balanced output VPI

I just bought a RCM Prelude Sensor phono pre. This phono pre has the option for balanced input over RCA. I own a VPI scout wich means I can use a normal RCA cable. Can I just flip the dip switch on teh back of my RCM to have the benfit of balanced input or are things more complicated then that?

The interlink I use is a special RCA RCA phono cable with an extra clamps for ground signal.
I don't know the answer, but that is an interesting feature.
You can buy a special balanced output "block" for lack of a better word from VPI

Good Listening


I know I can buy the XLR junction box. But I think these are highly over priced. At least for a VPI Scout they are. But then I would need a XLR-RCA cable and I would perfer a RCA-RCA cable.

From what I understood is that if I disconnect the ground from the plus in the RCA junction box I can use it balanced.
What does the manual say?
You will need to replace the existing VPI RCA terminal junction box with a VPI XLR terminal box and add a pair of XLR cables to connect to your phono stage's XLR input. I believe that the dip switch on the back of your phono stage just activates the appropriate input i.e. RCA or XLR.
There is another way to do it as well.

Since your box has a ground post is why you can do this. The signal is actually balanced all the way to the box. All that happens in the box is that the RCAs are connected. The RCAs are insulated from ground.

If the barrel connection of the RCA is not treated as the shield connection (which is the ground post) then you can set up a true balanced line. The only issue you may have is if someone touches the sleeve connection of the RCA while its playing- you may get a buzz at that point.

But otherwise this can be a totally balanced setup. BTW, we offered the first balanced line preamp (MP-1) back in 1989, and this has been one means of making the balanced connection to the phono that we have used since that time. The complete scenario is in our preamp owner's manual, which can be downloaded from our site; click on 'Support'.

The connection:

Ground post = shield of **both** channels, pin 1 on both XLRs.

Center pin of RCA = pin 2 of XLR

ground sleeve of RCA (which is insulated from the ground of the box BTW) = pin 3 of the XLR.

The connections for pin 2 and pin 3 are a twisted pair within the shield of the cable.

The advantage of doing this is that the phono cable will cease to have an effect on the sound (worth doing IOW).
Mordante, the process described by Atmasphere requires that the output end of your phono RCA cable be reterminated with a XLR output. The turntable connection does not change, but you may want to add another ground post wire to allow a separate lead to each channel's pin 1 on the L and R XLR.
The Phono stage has only RCA inputs. There is a diagram in the manual describing how to wire an RCA interconnect to go from RCA phono box to the RCA input. As I interpret it:

The cable needs to have two wires and an external shield.

One wire is for the +ve (Middle pin), the other for the -ve (Barrel)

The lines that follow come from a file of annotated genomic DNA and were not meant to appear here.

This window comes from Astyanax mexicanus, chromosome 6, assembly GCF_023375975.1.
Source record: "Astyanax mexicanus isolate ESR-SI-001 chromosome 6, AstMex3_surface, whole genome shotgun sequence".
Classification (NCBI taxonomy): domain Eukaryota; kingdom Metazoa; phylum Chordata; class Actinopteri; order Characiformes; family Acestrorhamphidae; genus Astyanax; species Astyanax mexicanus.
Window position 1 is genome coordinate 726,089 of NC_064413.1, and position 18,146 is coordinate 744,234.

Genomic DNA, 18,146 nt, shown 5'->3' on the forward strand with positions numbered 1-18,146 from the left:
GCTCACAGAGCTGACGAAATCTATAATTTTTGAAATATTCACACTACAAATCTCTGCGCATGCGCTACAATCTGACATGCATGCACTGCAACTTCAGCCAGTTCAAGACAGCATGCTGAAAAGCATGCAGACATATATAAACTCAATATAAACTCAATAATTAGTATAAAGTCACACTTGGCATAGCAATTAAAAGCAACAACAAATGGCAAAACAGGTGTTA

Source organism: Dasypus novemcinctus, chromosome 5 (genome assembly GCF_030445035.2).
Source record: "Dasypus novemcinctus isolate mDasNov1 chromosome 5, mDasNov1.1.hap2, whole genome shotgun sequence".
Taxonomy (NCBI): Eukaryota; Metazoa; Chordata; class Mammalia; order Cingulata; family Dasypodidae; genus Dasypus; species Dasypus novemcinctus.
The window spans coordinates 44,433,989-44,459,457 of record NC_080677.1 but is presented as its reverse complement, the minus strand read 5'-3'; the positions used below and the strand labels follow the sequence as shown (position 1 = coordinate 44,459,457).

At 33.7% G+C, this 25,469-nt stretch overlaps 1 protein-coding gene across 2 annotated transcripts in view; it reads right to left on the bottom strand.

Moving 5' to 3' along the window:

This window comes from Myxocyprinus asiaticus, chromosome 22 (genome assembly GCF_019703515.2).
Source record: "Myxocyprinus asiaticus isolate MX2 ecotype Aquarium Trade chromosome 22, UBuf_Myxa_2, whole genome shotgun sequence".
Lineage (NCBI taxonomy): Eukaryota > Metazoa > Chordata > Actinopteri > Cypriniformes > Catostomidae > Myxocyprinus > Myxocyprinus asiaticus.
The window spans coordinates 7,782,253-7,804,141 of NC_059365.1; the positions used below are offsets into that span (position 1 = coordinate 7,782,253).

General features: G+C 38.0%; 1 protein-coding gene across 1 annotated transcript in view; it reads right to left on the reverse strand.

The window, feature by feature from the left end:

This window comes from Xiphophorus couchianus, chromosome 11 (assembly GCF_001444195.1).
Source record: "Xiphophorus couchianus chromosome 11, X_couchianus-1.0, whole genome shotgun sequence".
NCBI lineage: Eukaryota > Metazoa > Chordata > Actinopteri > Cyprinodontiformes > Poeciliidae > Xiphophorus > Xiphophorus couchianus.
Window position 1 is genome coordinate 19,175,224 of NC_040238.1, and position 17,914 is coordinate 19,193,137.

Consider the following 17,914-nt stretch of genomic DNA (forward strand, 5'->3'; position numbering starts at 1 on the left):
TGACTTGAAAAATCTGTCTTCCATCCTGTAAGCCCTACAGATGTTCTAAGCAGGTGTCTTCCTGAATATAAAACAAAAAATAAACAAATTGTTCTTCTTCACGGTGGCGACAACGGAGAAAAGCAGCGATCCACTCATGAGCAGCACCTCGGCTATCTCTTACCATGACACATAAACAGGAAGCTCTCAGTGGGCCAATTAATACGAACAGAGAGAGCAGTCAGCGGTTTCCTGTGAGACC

The shield is not terminated to the barrel.
The shield is terminated for both interconnects to the ground wire at the source end only. The ground wire to the junction box.

Imagine something like Belden 1800F, where instead of using XLR's you use RCA's.

Here is a link to vinyl engine that has a post on this:
Brf, Since Mordante uses a RCA to RCA cable with a separate wire for earth ground, I think Ralph is saying the opposite, that Mordante CAN use his RCA cable and still effect a balanced connection to his preamp. But at the preamp, we need to know what that switch really does, to be sure one way or the other. Further, and even more important, we need to know whether the phono stage itself is a truly balanced device, internally. The presence of the XLR input jack is not proof of that. If the circuit is not balanced, then there is little to be gained by doing anything.
Mordonte, contact the mfg and find out what that switch does. I used a balanced Ayre phono pre amp with both RCA and XLR inputs. The single ended / balanced switch simply grounded the inverting (or negative) signal. So leaving it in the balanced position even while using the RCA inputs gave me connection to both inputs of the phono pre diff amp inputs. Its not the ideal way to do it but electrically it was sound. There was a clear difference in the sound with the switch in balanced vs the single in favor of the balanced. You might be able to tell just by experimenting.

As was said above, having a seperate ground wire is required.

BTW I have a VPI XLR junction box that I got for my
Aries II that I never used if it would work for you should you want to go that way.

I looked up your preamp and Riffer is correct, you will need to construct a special RCA to RCA cable. This is clearly explained with a explicit drawing in the manual.
To be honest though, I would probably just try it with a regular interconnect and see if it shows any promise.
Thank you all for the advice. If I use a special RCA to RCA cable. I would need to modify the junction box. Maybe I will do this inthe future.

For now I will just enjoy the music. My girlfriend would not be amused if right now I would start about buing cables. But maybe in the future I will keep an eye open for the Nordost Blue heaven leif RCA-RCA phono cable.